2. ASAM recommends that reimbursement for addiction medicine services should allow for appropriate patient placement into a comprehensive continuum of care delivery with patient placement based on objective criteria, such as the ASAM Patient Placement Criteria For The Treatment of Psychoactive Substance Use Disorders. This continuum of care should include professional assessment, detoxification, rehabilitation in intensive outpatient settings, non-hospital-based residential settings or hospital-based settings, ongoing rehabilitation in halfway house, three-quarter-way house, or long-term care settings, and ongoing outpatient care as indicated to maintain remission in the community setting. (This recommendation was previously made by ASAM in its 1992 Public Policy Statement entitled “Addiction Medicine and Health Insurance Reform”.) Services covered should include outpatient assessment and hospital consultation services; inpatient, outpatient, and home health care withdrawal management (detoxification) services; individual, group and family outpatient counseling; and office-based pharmacotherapy for alcohol, nicotine, and other drug dependence. (New Recommendation.)

3. ASAM recommends that benefit plans for the treatment of addictive disorders, in both the public and private sectors, shall be comprehensive; i.e., they should cover the entire continuum of clinically effective and appropriate services provided by competent licensed professionals, and should provide identical coverage and funding to those benefits covering physical illness, with the same provisions, lifetime benefits, and catastrophic coverage. (This recommendation was previously made by ASAM in its 1997 Joint Public Policy Statement issued together with the American Managed Behavioral Healthcare Association, entitled “Parity in Benefit Coverage.”)

3. ASAM recommends that coverage for alcohol, nicotine and other drug dependencies should be non-discriminatory on the same basis as any other medical care. Caps or limits on numbers of treatment visits, days or payments should be applied in the same manner as with any chronic disease. (This recommendation was previously made by ASAM in its 1993 Public Policy Statement entitled “Core Benefit for Primary Care and Specialty Treatment and Prevention of Alcohol, Nicotine and Other Drug Abuse and Dependence”.) Thus, there should be parity of health insurance benefits, such that addiction care benefits, copays and deductibles would be at-par with benefits, copays and deductibles for general medical care. (New Recommendation.)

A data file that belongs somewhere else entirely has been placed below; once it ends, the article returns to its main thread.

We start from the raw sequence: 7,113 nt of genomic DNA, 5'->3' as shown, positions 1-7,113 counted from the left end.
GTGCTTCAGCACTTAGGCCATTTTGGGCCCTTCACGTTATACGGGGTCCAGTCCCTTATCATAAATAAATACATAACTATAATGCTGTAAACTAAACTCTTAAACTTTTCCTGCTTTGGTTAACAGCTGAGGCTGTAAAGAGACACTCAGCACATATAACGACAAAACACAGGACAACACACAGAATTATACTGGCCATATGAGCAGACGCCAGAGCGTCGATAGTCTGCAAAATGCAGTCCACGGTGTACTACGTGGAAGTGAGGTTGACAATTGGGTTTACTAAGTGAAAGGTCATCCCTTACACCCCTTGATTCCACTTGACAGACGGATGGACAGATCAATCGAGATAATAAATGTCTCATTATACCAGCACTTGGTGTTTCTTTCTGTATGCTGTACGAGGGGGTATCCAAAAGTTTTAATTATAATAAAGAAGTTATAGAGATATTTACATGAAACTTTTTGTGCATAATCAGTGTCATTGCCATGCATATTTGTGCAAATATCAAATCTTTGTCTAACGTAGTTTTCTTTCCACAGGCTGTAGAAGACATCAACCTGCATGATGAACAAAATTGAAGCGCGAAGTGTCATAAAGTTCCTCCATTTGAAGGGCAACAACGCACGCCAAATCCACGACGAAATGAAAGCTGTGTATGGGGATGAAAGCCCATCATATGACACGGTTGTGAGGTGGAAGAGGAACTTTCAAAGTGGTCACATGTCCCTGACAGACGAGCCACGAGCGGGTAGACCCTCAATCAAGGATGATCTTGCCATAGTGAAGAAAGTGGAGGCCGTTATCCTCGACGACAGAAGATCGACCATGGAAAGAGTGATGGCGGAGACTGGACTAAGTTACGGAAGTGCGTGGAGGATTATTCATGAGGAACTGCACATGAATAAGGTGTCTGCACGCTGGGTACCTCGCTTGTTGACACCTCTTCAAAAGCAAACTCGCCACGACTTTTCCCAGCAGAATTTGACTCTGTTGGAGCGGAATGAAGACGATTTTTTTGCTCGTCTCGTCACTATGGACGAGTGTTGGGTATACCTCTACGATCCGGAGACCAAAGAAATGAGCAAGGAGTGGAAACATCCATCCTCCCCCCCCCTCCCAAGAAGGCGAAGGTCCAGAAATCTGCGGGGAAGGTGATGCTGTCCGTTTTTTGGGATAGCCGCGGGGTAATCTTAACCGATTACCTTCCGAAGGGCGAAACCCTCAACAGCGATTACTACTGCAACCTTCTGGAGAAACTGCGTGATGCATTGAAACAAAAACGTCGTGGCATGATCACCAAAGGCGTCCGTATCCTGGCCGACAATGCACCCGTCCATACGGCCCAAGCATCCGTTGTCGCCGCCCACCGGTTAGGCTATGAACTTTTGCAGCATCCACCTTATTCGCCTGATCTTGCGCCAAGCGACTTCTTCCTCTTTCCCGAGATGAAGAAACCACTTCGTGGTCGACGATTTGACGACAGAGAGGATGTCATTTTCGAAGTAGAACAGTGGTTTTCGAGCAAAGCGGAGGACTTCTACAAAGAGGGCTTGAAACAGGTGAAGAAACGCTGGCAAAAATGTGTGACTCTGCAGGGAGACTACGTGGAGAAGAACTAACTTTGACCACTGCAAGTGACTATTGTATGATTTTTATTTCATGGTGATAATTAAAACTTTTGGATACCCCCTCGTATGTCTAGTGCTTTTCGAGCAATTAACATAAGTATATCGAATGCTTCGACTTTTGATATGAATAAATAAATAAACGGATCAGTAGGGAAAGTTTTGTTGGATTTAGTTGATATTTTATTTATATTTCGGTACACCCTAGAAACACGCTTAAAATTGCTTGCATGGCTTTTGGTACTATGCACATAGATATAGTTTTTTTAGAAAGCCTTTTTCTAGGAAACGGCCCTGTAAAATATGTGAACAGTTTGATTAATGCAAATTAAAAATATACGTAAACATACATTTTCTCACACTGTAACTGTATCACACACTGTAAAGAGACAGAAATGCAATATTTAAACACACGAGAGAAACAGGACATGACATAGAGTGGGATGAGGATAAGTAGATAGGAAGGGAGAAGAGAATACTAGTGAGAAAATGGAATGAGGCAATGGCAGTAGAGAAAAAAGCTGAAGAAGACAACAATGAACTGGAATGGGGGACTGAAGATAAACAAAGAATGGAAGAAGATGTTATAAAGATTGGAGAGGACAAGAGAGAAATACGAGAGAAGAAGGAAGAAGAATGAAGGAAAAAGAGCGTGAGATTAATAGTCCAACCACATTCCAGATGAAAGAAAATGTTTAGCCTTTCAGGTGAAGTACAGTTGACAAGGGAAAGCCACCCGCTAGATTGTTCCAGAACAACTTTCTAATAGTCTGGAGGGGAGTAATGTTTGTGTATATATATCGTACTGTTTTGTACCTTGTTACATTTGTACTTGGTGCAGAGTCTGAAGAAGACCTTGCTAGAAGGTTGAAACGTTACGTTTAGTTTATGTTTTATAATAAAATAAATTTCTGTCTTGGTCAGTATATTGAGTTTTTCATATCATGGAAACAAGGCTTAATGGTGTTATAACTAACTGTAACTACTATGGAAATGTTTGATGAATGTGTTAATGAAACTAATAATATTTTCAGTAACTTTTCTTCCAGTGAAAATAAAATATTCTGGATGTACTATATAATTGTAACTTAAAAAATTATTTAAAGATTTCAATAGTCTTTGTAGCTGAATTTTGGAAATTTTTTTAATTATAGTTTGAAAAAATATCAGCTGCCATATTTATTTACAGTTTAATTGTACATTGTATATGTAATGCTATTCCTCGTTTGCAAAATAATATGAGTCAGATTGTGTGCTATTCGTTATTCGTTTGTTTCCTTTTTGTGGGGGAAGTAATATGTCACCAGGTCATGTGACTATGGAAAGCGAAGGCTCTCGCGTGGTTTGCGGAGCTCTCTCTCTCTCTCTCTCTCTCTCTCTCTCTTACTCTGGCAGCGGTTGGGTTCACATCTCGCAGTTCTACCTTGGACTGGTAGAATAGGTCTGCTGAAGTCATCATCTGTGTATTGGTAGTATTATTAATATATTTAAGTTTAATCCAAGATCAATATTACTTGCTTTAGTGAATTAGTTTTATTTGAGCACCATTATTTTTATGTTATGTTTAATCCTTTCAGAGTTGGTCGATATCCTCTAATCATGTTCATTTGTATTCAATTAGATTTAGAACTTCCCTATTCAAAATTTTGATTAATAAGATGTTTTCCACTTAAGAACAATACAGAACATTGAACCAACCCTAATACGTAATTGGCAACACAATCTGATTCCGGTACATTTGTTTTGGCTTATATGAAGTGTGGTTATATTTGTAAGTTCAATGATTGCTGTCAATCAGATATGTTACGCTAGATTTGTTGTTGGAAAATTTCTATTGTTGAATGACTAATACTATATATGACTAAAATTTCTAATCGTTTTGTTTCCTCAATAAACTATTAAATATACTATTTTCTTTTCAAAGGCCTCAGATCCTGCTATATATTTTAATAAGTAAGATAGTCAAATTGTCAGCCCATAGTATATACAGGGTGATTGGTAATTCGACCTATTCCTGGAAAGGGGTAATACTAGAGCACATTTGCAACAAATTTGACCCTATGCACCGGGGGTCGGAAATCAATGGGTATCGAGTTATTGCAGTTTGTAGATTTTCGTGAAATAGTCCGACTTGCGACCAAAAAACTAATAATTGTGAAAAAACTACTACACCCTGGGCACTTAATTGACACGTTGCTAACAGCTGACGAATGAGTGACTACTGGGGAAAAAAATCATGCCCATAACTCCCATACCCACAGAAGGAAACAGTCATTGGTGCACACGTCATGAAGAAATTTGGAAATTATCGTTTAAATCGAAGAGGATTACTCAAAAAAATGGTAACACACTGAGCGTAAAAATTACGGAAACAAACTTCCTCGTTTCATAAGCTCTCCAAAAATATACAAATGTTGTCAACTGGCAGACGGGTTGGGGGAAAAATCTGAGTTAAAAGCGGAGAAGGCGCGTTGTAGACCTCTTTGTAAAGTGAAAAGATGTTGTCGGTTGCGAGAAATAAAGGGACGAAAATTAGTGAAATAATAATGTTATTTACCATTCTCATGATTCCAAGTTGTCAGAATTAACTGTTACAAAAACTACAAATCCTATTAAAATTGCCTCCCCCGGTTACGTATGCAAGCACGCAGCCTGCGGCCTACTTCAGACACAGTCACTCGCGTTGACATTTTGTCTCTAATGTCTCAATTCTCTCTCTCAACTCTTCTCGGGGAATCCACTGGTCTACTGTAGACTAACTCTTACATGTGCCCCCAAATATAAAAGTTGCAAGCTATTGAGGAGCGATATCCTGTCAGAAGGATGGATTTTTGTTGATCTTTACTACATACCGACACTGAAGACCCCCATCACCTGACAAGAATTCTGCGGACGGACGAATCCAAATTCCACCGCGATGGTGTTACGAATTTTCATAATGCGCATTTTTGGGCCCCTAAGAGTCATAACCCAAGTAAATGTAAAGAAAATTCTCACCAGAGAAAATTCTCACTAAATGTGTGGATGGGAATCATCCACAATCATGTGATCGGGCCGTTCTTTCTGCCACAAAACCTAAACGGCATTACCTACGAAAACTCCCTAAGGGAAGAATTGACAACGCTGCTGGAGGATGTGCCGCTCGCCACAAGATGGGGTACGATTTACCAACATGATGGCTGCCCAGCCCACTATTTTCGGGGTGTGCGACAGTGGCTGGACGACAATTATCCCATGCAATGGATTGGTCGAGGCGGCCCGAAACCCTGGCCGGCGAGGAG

4. ASAM recommends that provision should be made for simultaneous treatment of substance use disorders and their physical and psychiatric co-morbidity, wherever indicated. (This recommendation was previously made by ASAM in its 1993 Public Policy Statement entitled “Core Benefit for Primary Care and Specialty Treatment and Prevention of Alcohol, Nicotine and Other Drug Abuse and Dependence”.)

5. ASAM recommends that patients with physical or psychiatric co-morbidity may need additional care or consultation from other disciplines. Some patients with severe physical or psychiatric co-morbidity may require treatment in or referral to appropriate settings. Linkages among all service systems should be maintained and monitored. (These recommendations were previously made by ASAM in its 1993 Public Policy Statement entitled “Core Benefit for Primary Care and Specialty Treatment and Prevention of Alcohol, Nicotine and Other Drug Abuse and Dependence”.)

6. ASAM recommends that legislation be adopted that will assure parity of health insurance coverage between general medical conditions and so-called behavioral health conditions (psychiatric disorders and addictive disorders). ASAM supports the adoption of legislation that would establish parity between benefits for general medical conditions and psychiatric conditions only, with the understanding that such legislation would serve as a step towards the establishment of full parity of insurance benefits and coverage for all substance-related disorders. [New recommendation)

Adopted by the ASAM Board of Directors October 2002